(*Warning: Spoilers ahead.*)
It’s tough enough trying to figure out what to do about childcare when you’re a working parent who’s had time to plan since your child was but the size of a wee grain of rice. But if working parenthood is suddenly thrust upon you with no warning, trying to figure out what arrangement works best for you and the child can be a nightmare.
That’s the premise of the Catherine Zeta-Jones flick, “No Reservations.” Zeta-Jones plays Kate Armstrong, an accomplished gourmet chef who runs the kitchen in a high-end New York City restaurant. She gets up each morning in the 4 o’clock hour to go to the docks and select fish for the restaurant’s specials. She slugs back home, snoozes for a bit, then returns to the restaurant in the afternoon. And stays until midnight, sometimes later. Now imagine shoe-horning the care of a freshly orphaned 9-year-old girl -- Kate’s niece Zoë (Abigail Breslin) -- into that kind of a schedule, with little to no help from anyone else.
“No Reservations ” paints a spot-on picture of the harsh realities of trying to find after-school care, as well as evening care (Kate works nights), on the fly. Early in the film, Kate tries, and fails, to find a babysitter for Zoë. She first contacts an agency and requests a babysitter to watch the child after-school and through the night until she comes home from the restaurant. And who shows up at her door just before Kate has to leave? A young babysitter decked out in Goth attire, complete with nose ring, ripped fishnet stockings, black lipstick, a dog collar and attitude. Hours later when Kate returns, not only does she discover that the sitter left cigarette ash-filled plates all over, but she took off well before Kate came home from work. The terrified, grieving little girl who is in a new apartment, all alone, is found hiding under a bed with a flashlight and some stuffed animals.
Not wanting a repeat with another bad sitter, Kate takes Zoë to work the next night, where the sad girl sits in the back of the kitchen. Alone. The first smile she cracks is when new chef Nick Palmer (Aaron Eckhart) -- hired to cover for a pregnant chef who was about to go on maternity leave -- engages her and gets her to eat a bowl of pasta he made. Gradually, Nick draws Zoë out of her shell. As I watched the evening unfold, I kept thinking that Kate was lucky she was the head chef and that no one minded that Zoë was hanging around and falling asleep over her A-Z Mystery books in Kate’s office. Not everyone would’ve been able to take her kid to work.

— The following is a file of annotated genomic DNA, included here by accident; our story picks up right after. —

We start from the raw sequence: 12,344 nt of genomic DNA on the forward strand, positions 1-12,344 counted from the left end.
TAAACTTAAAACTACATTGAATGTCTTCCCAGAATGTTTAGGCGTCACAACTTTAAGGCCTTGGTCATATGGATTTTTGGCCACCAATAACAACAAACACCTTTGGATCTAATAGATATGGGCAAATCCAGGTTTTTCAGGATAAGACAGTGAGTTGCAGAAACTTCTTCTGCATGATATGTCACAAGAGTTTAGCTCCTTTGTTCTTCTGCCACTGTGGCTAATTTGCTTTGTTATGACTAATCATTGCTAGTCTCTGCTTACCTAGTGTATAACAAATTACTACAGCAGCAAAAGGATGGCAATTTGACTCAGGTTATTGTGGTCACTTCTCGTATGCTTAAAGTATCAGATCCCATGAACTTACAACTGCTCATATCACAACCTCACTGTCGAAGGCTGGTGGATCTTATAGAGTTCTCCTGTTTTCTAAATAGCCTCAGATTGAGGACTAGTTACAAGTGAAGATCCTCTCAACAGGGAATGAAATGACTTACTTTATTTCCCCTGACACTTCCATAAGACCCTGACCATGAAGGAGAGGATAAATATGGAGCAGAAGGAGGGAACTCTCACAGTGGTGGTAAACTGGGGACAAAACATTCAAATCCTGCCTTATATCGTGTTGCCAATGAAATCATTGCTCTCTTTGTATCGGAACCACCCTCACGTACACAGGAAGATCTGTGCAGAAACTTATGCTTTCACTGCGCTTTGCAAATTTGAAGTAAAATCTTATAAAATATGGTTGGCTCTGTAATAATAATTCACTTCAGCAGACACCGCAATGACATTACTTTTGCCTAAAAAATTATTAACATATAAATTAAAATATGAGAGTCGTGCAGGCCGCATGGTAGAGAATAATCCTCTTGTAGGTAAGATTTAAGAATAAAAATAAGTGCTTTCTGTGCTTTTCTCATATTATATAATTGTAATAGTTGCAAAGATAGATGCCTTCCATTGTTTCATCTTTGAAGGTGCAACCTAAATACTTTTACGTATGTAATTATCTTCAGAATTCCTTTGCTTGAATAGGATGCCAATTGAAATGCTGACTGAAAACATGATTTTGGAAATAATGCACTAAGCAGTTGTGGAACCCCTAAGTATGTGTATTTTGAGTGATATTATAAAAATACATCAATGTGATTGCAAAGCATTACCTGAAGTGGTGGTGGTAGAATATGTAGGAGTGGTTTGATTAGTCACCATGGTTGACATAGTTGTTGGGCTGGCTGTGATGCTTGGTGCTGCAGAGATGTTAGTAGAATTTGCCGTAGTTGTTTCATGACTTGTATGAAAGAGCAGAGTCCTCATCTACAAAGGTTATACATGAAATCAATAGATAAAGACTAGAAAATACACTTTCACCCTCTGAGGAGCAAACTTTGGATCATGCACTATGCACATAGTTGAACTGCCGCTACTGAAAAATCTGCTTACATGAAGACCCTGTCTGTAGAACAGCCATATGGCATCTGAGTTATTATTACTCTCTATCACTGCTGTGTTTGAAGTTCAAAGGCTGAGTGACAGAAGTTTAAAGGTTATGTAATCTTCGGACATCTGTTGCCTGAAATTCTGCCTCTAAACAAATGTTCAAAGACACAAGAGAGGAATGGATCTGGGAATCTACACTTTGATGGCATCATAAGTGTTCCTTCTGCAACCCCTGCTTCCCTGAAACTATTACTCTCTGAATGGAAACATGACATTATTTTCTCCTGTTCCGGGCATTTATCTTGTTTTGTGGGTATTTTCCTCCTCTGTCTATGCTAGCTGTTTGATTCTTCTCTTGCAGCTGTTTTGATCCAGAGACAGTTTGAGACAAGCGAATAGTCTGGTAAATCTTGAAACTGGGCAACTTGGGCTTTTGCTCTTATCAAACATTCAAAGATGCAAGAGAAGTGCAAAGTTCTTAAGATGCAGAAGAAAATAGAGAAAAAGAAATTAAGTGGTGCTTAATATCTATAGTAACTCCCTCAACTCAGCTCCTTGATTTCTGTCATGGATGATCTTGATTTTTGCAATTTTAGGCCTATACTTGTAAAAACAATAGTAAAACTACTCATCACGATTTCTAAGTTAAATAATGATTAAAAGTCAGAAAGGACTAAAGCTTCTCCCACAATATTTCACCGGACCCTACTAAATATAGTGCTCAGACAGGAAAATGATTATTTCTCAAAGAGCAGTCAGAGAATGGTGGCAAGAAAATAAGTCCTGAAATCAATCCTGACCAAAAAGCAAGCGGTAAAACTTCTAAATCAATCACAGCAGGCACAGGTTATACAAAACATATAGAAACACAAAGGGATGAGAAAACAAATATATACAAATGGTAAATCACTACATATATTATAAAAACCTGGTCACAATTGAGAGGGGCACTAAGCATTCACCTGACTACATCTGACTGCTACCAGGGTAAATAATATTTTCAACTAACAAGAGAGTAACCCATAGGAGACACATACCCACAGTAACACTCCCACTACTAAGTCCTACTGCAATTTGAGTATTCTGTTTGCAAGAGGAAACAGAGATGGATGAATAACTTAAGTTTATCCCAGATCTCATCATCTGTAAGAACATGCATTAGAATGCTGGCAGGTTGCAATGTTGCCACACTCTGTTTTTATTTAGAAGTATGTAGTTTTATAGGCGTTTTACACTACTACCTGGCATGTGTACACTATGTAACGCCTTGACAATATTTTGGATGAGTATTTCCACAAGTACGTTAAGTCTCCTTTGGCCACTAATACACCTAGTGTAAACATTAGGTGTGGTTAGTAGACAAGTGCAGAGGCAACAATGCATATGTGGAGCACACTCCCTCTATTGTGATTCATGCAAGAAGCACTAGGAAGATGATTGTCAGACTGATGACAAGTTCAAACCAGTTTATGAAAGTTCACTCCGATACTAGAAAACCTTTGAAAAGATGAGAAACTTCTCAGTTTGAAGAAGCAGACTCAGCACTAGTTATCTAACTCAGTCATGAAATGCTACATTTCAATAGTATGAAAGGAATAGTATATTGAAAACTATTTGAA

Hours later, Kate rises at 4:30 a.m., planning on leaving Zoë sleeping while she goes to the docks. But Zoë wakes up and wants to come along. All is fine until the two oversleep after coming back to the apartment and Zoë is late for school.
Though Zoë blossoms during her subsequent evenings in the kitchen with Nick and Kate at her side -- earning the nickname “sous chef” from Nick -- a 9-year-old simply cannot keep up with these kinds of hours, never mind do her homework. Soon the unforgiving school principal summons Kate to her office to tell her that Zoë has been sleeping in class. Then she threatens to have folks from social services put Zoë in a foster home if Kate continues bringing Zoë to work. Throw in the fact that when the pregnant chef goes into labor at the restaurant, Kate brings her to the hospital and completely forgets about picking up Zoë, and one can see how lonely single parenthood can be, how fraught with potential landmines.
Kate is left with no choice but to ask a divorced dad, who lives in her apartment building and has two boys of his own, to check in on Zoë, who is left alone in the apartment, while Kate is at work. It isn’t until Kate finally finds a nanny, via the neighbor, when things finally began to calm down, at least as far as childcare is concerned. Bonding emotionally with a girl she hardly knew, that takes some work.
There is one troubling subplot though that wasn’t fully clarified throughout the film, involving the pregnant waitress, Leah (Jenny Wade). Soon after having her baby, restaurant owner Paula (Patricia Clarkson), who has a contentious relationship with Kate, offers Nick Kate’s job as the head chef. This left me with the question: Would there now be three chefs, or would one of the female chefs – the mom on maternity leave, or the new working mom Kate -- get the unceremonious boot? This was never made clear, and I wondered if the owner was engaging in parental discrimination.
“No Reservations” is refreshing in that it doesn’t patronize Kate for her career goals, nor does it whitewash her difficulties in becoming an instant parent. New York Times  reviewer Matt Zoller Seitz put it well when he said, “Modern Hollywood movies often genuflect toward feminism while implying that a woman isn’t truly a woman until she has gratefully surrendered to motherhood. While watching ‘No Reservations’ you keep waiting for the other high heeled shoe to drop, but it never really does.”
For that, I was thankful, and, by the end of the film, very hungry.